June 2, 2015 — Family Food

Kofta Curry

  • 3 hours
  • 4 PEOPLE
  • medium

‘…it’s a real treat to have curry at home. You might not have all the spices you need, but Dad is all in favour of using Indian curry powders and pastes.’

'When the neighbours bring flat breads Dad starts cooking curry. We don't eat curry that often, so...'

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Share this yummy recipe with a friend on WhatsApp

Follow us on Instagram — @WhatDadCooked

What you need

For the koftas

6 pork sausages – good quality with high meat content

1/2cup bulgur wheat

1 egg – beaten with a fork

1/2 a small onion chopped very finely

Handful of fresh coriander chopped finely

4 large leaves of mint chopped finely

1/2 green chilli deseeded and chopped finely

1 teaspoon of garam masala

1/2 tsp ground cumin

Salt and pepper

Squeeze of lemon


1 1/2 small onions – chopped finely

1/2 a stick cinnamon

3 bay leaves

3 cloves of garlic lightly smashed, cut in half and green shoots removed

5cm piece of peeled ginger chopped roughly

1/2 green chilli de-seeded and chopped roughly

2 tablespoons wet madras sauce – or equivalent

1 large tomato cut in quarters or 2 medium tomatoes cut in half

250ml chicken stock

1 teaspoon turmeric

1 teaspoon ground cumin

1 teaspoon ground coriander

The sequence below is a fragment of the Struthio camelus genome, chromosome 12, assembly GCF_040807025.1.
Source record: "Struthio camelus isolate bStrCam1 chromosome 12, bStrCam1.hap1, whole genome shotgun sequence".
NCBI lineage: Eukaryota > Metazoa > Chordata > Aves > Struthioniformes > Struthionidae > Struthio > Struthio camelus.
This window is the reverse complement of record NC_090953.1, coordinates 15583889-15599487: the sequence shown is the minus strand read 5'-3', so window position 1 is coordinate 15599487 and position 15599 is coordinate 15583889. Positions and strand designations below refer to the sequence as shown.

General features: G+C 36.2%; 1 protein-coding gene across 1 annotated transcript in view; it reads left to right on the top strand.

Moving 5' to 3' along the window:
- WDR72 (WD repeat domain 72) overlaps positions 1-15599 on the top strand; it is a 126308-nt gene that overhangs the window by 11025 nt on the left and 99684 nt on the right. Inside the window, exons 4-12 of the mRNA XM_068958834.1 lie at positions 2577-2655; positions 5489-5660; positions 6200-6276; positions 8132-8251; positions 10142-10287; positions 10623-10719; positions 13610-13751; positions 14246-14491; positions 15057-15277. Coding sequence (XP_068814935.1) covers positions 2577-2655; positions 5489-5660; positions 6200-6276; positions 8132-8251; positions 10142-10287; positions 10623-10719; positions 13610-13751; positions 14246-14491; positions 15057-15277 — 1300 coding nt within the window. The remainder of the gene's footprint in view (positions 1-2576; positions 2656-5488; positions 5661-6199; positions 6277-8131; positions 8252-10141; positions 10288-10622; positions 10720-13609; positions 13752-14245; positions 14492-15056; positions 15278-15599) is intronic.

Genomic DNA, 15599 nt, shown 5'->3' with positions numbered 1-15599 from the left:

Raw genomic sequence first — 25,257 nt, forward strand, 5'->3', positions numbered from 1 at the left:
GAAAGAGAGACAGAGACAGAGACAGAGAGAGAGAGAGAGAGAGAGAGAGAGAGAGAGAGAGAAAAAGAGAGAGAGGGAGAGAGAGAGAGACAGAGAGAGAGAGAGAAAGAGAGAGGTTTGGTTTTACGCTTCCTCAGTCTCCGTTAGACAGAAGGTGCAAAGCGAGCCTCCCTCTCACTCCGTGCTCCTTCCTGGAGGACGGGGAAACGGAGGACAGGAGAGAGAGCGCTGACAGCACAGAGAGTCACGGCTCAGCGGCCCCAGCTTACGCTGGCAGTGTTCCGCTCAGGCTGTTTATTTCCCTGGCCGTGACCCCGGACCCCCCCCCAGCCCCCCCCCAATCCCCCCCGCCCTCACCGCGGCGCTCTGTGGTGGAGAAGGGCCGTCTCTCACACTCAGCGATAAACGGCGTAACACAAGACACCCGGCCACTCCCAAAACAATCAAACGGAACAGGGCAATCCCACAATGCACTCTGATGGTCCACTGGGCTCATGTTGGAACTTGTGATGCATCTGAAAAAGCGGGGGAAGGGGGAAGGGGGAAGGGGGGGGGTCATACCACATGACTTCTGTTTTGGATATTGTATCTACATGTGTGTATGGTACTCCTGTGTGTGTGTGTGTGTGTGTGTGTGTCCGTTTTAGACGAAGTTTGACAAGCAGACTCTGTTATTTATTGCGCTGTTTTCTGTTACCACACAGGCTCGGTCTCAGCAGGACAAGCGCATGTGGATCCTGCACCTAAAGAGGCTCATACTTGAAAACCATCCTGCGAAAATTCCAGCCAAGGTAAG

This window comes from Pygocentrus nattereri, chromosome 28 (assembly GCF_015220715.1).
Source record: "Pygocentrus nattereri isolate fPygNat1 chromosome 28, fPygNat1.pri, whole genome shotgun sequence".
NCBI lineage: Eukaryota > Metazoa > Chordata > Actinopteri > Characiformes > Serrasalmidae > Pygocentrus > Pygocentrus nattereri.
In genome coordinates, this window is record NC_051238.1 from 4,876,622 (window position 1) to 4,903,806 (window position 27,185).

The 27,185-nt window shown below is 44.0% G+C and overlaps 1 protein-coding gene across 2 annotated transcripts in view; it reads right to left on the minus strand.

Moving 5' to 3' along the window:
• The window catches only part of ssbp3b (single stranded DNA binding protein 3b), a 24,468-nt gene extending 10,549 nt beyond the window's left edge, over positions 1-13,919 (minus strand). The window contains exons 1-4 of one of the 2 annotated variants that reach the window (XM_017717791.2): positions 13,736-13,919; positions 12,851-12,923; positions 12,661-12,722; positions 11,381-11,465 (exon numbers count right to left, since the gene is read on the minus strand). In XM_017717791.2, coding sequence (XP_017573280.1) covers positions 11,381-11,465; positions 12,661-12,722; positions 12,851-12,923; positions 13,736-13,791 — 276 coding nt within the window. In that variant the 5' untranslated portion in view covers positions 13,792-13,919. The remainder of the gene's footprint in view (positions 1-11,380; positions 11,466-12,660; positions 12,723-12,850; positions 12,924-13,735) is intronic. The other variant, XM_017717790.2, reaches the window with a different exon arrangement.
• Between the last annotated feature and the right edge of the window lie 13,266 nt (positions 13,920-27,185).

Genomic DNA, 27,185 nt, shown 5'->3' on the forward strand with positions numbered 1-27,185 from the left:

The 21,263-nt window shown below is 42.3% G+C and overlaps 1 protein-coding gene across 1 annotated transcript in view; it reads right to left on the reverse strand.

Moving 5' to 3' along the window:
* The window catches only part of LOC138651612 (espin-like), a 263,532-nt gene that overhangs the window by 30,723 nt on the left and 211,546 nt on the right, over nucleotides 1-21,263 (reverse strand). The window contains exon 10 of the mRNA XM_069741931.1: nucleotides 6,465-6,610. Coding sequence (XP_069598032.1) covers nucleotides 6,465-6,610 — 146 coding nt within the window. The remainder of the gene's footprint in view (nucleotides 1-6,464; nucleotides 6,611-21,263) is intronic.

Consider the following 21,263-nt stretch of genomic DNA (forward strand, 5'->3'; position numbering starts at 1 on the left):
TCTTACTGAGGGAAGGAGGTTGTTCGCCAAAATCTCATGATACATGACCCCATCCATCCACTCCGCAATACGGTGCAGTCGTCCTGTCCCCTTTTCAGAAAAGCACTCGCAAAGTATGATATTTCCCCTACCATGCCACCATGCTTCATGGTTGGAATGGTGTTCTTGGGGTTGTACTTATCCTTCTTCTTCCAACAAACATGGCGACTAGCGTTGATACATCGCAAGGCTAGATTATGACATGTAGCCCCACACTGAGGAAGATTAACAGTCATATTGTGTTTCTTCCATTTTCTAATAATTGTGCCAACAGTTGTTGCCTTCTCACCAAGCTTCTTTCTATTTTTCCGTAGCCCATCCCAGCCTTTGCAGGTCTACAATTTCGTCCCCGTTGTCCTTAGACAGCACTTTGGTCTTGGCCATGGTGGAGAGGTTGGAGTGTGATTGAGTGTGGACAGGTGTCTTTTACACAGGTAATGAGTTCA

150ml cream

For the rice

1 cup basmati rice

2 cloves

3 peppercorns

4 green cardamom pods

Handful of chopped fresh coriander

For the raita

300ml Greek yoghurt

1/4 cucumber

3 large leaves of mint chopped finely

Lemon juice

Salt and pepper

For the dal

¾ cup split red lentils

2 ½ cups water

½ teaspoon turmeric

1 teaspoon cumin seed,

2 small dried red Kashmiri (or other dried) chillies – deseeded

2 garlic cloves – gently bashed with the side of a knife cut in half and any green shoots removed

For the parathas

1 large stack of ‘parathas’ supplied by a friendly neighbour. Or use any other Indian flatbread.

To serve




Dad's Recipe Tales

Our wonderful neighbours have brought round a warm stack of homemade parathas…

I was told they’re Mrs Y’s special recipe and use three types of flour. They were delicious: as were the unannounced onion bahjis, or the surprise vegetable samosas and even the unexpected complete curry meal. The time we might predict next-door’s edible tidings is at Eid (the end of the Ramadan fast), the bell rings and we open the door to a beautiful smile and a dish of a traditional and celebratory sweet semolina.

These neighbourly offerings are not altruistic deeds of faith or charity – they’re just everyday acts of sharing and kindness. Such gestures, seem out-of-place in an age of self-interest and the individual. You might assume that neighbours would rather disturb us with loud music, grow light-sucking leyandii, or block our shared drives.

But not our neighbours. We are blessed with their consideration and friendliness. And the feeling is mutual. We watch out for each other, keep dialogues open and share local and personal news. We look after each other’s houses, feed each other’s pets and mow each other’s lawns.

Happily for me, this friendliness helps inspire my cooking. Our neighbours share their fruit and veg with us – and I turn them into cooked food. I’ve made R’s roasted tomato sauce and heritage tomato Japanese salad, Mrs Y’s pear tarts, Mr X’s quince frangipane, Mrs T-K’s mebrillo and D & A’s crab apple jelly. We return the favour with our own beans and when I can, cooked dishes and my posted recipes and stories.



How Dad Cooked It